Sally: There is so much happening right now in education news — how has the beat changed in the past 12 months?
Linda: Education Dive is different in that we focus our coverage on how the news impacts school and district leaders. We don’t need to explain issues to them because they are already the experts. Our goal is to highlight lessons from other districts they would never be able to visit or share stories from people in a comparable position they would never meet. We try to make sure they’re aware of new resources, research findings and policy changes or trends that might come their way.
Over the past year, clearly many education writers have been focusing on the teacher strikes, walkouts and other protests — which have also included early educators. Reporters who maybe have never covered a strike before are learning about labor issues, contracts, etc. It’s been a fascinating period. We cover the disputes and demands, but we’ve also tried to look at how these events affect principals and other administrators, who are often caught in the middle.
"Our goal is to highlight lessons from other districts they would never be able to visit or share stories from people in a comparable position they would never meet."
Sally: Are there any stories (or themes) that your team is focusing on this year?
Linda: First, we’ve closely been following how principals’ roles are changing to focus more on instruction and how districts are creating new structures to identify and prepare future school administrators. We plan to take an even closer look at this topic through an individual district’s — and perhaps principal’s — experience.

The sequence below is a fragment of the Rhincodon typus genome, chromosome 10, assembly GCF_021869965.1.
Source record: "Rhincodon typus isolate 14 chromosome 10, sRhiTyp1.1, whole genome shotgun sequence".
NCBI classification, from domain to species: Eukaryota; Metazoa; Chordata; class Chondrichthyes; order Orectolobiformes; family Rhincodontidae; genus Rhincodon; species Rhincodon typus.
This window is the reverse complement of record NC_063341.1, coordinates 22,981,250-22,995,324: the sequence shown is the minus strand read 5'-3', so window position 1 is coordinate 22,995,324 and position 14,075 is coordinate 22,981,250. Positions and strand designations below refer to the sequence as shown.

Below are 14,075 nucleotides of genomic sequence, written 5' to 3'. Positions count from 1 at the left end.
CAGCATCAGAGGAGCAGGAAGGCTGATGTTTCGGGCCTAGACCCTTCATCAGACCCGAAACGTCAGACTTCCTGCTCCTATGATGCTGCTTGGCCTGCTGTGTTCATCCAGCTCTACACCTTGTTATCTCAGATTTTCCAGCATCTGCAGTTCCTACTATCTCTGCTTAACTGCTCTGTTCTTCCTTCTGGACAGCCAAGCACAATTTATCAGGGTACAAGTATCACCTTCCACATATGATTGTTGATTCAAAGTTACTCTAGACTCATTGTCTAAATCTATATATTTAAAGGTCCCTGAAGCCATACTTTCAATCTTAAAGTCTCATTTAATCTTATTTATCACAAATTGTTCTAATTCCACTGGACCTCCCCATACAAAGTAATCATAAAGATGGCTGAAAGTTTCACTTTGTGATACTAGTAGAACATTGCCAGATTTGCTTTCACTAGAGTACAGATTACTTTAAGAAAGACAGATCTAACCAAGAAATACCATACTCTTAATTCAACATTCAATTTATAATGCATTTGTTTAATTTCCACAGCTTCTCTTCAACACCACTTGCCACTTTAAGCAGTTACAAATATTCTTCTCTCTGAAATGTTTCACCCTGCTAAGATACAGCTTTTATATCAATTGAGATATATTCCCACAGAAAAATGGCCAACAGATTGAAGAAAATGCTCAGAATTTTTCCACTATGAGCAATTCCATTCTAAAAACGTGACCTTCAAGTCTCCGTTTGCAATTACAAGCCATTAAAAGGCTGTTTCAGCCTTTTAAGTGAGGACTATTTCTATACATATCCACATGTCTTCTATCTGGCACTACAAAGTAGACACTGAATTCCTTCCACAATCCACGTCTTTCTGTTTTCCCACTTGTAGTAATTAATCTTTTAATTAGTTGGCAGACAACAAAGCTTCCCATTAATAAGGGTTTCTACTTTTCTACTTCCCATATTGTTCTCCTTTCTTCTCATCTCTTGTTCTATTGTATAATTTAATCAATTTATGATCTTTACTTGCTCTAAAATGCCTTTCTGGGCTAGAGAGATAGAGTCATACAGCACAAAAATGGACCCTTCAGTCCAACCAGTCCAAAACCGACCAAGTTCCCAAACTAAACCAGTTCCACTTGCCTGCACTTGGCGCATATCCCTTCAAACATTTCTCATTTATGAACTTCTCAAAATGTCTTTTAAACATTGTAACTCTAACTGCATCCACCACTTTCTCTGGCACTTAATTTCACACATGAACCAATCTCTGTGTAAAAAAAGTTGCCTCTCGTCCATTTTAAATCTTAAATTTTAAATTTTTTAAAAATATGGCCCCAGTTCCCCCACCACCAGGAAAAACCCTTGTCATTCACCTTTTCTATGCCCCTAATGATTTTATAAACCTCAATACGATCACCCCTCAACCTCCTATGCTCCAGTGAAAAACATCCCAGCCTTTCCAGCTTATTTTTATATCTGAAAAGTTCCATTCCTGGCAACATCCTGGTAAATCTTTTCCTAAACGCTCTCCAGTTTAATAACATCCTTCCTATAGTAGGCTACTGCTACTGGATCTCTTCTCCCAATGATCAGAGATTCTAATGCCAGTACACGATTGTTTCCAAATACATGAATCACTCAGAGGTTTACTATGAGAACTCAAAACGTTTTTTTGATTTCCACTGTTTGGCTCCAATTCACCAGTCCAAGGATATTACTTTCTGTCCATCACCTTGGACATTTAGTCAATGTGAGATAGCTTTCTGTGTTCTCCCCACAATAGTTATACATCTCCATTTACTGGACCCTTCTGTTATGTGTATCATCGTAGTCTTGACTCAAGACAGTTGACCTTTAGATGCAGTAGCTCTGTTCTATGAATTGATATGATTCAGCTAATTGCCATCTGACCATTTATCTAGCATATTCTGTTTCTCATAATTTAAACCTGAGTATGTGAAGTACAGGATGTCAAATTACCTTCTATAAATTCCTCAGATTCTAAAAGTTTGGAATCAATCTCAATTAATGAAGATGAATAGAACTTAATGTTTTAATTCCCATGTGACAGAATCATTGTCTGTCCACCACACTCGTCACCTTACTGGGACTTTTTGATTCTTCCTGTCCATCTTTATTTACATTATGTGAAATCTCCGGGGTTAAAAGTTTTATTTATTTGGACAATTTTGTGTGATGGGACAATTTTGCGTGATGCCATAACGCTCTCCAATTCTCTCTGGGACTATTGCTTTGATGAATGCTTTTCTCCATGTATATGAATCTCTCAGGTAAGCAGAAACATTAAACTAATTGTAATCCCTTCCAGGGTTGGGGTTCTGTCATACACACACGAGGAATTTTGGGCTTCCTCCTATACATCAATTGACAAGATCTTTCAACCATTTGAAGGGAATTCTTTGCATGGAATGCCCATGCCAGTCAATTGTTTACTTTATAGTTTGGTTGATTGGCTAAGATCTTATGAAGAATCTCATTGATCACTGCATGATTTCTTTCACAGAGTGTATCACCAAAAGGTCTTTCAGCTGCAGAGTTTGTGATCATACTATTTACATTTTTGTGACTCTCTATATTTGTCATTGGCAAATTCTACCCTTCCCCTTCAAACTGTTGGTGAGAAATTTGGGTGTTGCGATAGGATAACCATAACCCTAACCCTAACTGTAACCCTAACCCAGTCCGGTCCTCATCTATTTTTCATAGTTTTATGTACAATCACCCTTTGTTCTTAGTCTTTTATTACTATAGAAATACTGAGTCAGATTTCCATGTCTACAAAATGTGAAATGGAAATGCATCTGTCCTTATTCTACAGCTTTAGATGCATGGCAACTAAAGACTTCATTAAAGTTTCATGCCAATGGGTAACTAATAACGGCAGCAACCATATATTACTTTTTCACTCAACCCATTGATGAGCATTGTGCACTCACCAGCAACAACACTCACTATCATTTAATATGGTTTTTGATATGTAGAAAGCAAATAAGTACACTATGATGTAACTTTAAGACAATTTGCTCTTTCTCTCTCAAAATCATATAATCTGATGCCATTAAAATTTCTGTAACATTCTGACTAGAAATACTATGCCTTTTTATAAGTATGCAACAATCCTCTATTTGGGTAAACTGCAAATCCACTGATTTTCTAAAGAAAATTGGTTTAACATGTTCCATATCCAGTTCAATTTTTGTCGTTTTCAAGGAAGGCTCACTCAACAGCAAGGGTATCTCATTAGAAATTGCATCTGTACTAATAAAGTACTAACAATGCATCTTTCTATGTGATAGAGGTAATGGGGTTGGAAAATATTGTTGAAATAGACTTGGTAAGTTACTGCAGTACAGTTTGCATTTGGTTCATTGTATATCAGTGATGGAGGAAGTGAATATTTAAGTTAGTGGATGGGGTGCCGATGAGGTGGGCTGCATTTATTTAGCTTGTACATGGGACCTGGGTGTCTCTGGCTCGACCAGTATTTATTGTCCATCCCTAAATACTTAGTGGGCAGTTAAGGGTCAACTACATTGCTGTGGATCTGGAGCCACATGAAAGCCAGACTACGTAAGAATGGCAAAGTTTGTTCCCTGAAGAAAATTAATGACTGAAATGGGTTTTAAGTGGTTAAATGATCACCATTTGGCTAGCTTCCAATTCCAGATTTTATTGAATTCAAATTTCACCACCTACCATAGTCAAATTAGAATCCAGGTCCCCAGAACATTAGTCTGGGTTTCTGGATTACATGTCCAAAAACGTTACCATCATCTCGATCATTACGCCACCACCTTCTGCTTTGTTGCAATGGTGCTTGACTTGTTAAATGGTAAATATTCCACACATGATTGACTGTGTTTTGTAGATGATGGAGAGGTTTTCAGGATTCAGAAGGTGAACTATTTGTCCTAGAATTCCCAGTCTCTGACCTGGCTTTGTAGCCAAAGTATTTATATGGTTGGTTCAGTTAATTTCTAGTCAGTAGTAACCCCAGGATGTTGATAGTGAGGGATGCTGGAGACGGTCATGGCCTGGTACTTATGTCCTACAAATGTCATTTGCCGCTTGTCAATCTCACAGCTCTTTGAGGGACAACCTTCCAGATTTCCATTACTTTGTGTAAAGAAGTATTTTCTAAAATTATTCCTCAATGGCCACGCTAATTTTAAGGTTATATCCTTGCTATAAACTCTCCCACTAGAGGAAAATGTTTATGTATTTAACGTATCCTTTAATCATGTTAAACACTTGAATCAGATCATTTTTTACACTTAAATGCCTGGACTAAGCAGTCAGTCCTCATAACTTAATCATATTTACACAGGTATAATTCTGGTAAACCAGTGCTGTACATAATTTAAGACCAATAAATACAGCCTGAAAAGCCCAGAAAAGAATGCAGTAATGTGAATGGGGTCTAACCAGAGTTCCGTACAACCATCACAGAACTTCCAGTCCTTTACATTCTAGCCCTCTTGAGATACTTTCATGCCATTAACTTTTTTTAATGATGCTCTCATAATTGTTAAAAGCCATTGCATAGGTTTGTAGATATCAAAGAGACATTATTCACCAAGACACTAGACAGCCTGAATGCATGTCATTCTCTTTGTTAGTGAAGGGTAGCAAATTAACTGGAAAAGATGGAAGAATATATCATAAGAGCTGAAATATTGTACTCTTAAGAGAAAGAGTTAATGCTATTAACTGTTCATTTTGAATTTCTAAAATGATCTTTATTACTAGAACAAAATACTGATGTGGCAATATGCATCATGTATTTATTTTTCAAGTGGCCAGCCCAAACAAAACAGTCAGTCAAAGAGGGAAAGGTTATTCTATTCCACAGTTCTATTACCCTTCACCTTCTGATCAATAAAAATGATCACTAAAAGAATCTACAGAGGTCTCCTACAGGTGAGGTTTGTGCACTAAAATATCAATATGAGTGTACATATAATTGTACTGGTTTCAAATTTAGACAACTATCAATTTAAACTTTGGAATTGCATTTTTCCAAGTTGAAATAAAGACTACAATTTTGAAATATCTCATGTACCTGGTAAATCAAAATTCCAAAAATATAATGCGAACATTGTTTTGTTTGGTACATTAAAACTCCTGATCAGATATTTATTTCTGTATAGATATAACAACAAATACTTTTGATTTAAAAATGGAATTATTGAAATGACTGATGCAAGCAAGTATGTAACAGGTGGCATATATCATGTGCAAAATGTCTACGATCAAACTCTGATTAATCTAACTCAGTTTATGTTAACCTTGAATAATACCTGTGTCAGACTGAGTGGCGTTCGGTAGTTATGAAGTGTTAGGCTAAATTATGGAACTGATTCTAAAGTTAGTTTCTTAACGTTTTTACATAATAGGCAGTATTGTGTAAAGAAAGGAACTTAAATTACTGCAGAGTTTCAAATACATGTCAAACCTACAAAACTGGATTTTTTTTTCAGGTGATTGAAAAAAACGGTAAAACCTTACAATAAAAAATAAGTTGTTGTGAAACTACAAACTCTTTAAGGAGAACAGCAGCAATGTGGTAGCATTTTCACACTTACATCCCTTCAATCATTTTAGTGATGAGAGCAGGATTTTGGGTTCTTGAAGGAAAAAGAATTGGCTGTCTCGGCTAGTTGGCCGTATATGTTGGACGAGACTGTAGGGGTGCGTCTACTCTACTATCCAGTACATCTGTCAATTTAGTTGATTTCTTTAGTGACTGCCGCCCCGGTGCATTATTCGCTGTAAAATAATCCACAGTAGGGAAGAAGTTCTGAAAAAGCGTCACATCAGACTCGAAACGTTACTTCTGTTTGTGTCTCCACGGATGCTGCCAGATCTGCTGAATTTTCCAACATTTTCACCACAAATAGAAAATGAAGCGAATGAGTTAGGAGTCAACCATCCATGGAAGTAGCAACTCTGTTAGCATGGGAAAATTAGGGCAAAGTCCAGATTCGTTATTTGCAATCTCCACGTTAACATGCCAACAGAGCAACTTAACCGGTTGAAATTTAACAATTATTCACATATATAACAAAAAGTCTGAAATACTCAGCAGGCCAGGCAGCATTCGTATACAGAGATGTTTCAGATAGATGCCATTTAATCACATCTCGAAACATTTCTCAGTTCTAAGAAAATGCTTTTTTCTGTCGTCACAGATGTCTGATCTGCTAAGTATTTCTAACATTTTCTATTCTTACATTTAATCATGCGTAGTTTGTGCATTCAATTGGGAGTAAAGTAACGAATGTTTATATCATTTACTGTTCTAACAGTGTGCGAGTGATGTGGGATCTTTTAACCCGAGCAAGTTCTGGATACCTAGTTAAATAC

Second, we want to continue examining how districts and schools are implementing the Every Student Succeeds Act. How are they using the flexibility it provides? How are accountability systems changing?
Sally: What is your pet peeve(s) when it comes to working with PR folks?
Linda: Well, first, I think they often assume that just because it’s “Such and Such a Month” or “National Whatever Week” that I’m planning to write about that topic. But I’m actually less likely to write about something when there’s a big push to do so.
Second is when they ask for our “editorial calendar.”
Sally: What's the biggest challenge in your job?
Linda: I think the biggest challenge is just finding dedicated time to write. Spending a full day on a story is a luxury.
Join us tomorrow for the continuation of our education spotlight on the Inklings blog — we will be featuring The Hechinger Report opinions editor, Jennifer Shaw. In the meantime, follow us on social, subscribe to our newsletter and contact us at firstname.lastname@example.org to learn more about our education practice and unique approach to PR.